“It is felt that mild or asymptomatic infections may not build up significant antibody protection to prevent recurrent infections in some people; or, the immunity after infection may not last more than several months,” Dr. Degelsmith says.
Should get vaccinated even if you had COVID-19 to ward away new variants?
This is definitely a consideration and a possible reason not to wait to get vaccinated after you’ve recovered from COVID-19, because you might not have as much natural protection against reinfection from mutated forms of the virus.
“A further monkey wrench is that the current new variants—three are now known from England, Brazil, and South Africa, but the potential number is limitless—may not be totally controlled by antibody levels that do protect you from the initial strain,” Dr. Middleton says. “Antibodies must fit like a glove on the hand—if the first form of COVID-19 was shaped like a right hand but the new variant of COVID-19 is shaped like the left hand, antibodies shaped like right-handed gloves will not work as well trying to cover left hands,” he says.
Dr. Chang uses another metaphor, a lock and key, to describe how antibodies search out and lock into their target; if the “lock” appears differently, they can’t recognize it.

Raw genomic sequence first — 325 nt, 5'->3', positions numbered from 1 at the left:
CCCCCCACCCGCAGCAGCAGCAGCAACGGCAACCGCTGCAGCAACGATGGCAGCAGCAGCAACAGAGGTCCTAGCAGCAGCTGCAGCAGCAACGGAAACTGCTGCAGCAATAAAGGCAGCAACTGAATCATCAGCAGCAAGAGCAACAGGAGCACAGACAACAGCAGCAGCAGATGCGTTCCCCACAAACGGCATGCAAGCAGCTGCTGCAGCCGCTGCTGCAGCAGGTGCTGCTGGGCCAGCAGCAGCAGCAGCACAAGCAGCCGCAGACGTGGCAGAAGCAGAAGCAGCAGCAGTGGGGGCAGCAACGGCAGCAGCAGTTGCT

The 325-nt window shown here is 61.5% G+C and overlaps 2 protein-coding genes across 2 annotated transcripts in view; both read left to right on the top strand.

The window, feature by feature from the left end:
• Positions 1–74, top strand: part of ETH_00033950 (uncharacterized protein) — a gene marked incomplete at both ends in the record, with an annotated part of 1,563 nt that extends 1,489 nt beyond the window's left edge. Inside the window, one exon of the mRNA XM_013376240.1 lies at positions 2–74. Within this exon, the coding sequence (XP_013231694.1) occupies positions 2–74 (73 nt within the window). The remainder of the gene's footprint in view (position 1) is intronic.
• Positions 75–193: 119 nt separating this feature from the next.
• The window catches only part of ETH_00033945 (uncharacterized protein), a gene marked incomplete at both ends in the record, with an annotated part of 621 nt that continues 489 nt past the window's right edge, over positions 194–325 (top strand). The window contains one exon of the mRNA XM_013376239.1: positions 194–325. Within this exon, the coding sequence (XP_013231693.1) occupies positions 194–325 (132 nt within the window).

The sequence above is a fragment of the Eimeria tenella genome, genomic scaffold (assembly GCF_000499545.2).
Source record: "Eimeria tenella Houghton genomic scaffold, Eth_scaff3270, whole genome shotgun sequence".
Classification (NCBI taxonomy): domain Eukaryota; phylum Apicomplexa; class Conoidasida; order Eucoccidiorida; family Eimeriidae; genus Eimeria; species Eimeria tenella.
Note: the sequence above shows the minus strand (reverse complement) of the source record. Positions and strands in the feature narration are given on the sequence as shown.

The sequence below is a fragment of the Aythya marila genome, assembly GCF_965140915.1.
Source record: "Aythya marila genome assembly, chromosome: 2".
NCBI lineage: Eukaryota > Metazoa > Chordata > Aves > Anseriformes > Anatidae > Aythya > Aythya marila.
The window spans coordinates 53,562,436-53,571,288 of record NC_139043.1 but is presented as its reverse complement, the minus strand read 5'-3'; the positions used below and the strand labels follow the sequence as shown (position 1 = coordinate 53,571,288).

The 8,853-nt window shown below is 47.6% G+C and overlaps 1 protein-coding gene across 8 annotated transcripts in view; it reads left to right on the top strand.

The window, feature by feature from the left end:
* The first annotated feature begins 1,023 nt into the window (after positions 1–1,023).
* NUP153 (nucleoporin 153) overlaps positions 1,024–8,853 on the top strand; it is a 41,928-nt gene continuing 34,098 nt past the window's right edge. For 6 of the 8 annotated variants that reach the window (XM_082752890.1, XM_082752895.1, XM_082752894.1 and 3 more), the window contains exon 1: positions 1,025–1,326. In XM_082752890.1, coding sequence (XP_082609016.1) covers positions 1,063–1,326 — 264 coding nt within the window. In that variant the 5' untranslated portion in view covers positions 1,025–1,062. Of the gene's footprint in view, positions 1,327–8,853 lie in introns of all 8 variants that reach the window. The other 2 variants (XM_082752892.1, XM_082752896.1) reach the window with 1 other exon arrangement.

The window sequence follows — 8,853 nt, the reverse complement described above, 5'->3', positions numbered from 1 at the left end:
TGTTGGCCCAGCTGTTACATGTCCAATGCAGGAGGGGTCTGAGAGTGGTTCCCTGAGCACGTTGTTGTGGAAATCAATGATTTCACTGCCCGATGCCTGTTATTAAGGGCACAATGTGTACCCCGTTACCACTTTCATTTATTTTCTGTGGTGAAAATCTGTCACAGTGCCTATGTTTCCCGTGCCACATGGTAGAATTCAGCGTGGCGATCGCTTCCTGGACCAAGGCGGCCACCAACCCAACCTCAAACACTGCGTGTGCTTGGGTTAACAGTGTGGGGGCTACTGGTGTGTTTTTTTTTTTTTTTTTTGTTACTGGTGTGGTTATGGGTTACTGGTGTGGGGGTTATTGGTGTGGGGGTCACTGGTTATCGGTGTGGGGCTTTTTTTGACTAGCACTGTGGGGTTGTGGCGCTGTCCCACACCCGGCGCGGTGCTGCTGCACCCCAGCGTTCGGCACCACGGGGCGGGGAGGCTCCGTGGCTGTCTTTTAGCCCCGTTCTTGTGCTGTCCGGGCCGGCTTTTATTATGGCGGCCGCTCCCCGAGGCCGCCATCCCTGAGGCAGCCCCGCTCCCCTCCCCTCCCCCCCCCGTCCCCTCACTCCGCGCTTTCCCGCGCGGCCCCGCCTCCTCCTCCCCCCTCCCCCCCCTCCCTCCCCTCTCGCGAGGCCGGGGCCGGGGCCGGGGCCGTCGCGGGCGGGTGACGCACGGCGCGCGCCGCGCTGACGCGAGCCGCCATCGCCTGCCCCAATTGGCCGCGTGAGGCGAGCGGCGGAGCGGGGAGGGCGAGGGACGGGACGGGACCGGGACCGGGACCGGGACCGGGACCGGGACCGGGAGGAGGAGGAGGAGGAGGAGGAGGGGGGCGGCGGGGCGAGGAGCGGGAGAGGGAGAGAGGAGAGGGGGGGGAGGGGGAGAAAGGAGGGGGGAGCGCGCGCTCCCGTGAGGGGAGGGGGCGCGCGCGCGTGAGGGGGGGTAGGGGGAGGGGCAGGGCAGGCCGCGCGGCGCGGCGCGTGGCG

“So there is significant concern that neither existing immunity from natural infection of the initial strain, nor immunity from the current vaccinations may protect against reinfection from the new variants,” he says.
But, “there are some very preliminary (non-peer-reviewed) laboratory data that suggests at least for the current U.K. variant, both the Pfizer and Moderna vaccines will still be effective, but no clinical data to draw any conclusions,” Dr. Chang says. Scientists think antibody levels for Moderna and Pfizer will also be protective against the South African variant, he says, but again, more clinical data is needed. No data exists yet for the Brazilian variant either. The vaccines may also be adjusted to better match the new variants, according to the BMJ.